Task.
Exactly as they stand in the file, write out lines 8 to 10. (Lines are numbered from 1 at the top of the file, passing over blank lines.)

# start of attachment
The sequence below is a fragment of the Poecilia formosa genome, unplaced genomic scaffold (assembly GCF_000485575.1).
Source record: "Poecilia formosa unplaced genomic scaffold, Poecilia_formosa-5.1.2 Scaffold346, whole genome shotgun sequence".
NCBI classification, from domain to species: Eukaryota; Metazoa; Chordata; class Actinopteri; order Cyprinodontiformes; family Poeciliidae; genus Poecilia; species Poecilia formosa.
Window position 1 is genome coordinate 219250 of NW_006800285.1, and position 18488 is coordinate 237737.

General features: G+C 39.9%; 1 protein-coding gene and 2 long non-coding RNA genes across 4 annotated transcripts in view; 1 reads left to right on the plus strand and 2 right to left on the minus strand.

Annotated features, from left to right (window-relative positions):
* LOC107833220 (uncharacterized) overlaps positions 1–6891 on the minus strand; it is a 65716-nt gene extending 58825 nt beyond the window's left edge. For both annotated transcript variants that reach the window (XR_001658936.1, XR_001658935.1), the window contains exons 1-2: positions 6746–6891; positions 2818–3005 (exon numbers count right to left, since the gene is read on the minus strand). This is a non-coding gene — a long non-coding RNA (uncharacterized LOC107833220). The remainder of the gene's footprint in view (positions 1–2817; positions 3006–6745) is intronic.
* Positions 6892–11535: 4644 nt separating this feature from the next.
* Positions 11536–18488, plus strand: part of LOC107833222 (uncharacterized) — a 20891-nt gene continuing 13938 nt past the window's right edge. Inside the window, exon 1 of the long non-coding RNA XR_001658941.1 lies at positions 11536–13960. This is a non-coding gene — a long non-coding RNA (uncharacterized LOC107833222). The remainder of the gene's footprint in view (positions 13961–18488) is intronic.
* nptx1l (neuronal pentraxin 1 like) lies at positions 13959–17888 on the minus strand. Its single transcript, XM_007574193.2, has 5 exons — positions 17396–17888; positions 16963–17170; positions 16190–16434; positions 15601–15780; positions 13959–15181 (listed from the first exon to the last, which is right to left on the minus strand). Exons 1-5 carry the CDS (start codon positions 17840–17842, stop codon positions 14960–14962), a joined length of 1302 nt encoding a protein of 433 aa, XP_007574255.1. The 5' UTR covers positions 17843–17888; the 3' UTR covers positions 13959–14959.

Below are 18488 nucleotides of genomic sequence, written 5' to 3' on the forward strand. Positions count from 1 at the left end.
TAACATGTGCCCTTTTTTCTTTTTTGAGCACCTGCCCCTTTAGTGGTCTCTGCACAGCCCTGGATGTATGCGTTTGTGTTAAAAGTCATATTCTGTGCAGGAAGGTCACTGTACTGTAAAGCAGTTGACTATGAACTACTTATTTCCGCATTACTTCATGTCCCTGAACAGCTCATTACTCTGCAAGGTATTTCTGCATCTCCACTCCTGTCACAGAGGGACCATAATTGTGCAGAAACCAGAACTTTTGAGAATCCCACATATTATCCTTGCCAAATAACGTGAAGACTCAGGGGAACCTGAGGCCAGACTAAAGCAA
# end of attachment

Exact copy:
* Positions 6892–11535: 4644 nt separating this feature from the next.
* Positions 11536–18488, plus strand: part of LOC107833222 (uncharacterized) — a 20891-nt gene continuing 13938 nt past the window's right edge. Inside the window, exon 1 of the long non-coding RNA XR_001658941.1 lies at positions 11536–13960. This is a non-coding gene — a long non-coding RNA (uncharacterized LOC107833222). The remainder of the gene's footprint in view (positions 13961–18488) is intronic.
* nptx1l (neuronal pentraxin 1 like) lies at positions 13959–17888 on the minus strand. Its single transcript, XM_007574193.2, has 5 exons — positions 17396–17888; positions 16963–17170; positions 16190–16434; positions 15601–15780; positions 13959–15181 (listed from the first exon to the last, which is right to left on the minus strand). Exons 1-5 carry the CDS (start codon positions 17840–17842, stop codon positions 14960–14962), a joined length of 1302 nt encoding a protein of 433 aa, XP_007574255.1. The 5' UTR covers positions 17843–17888; the 3' UTR covers positions 13959–14959.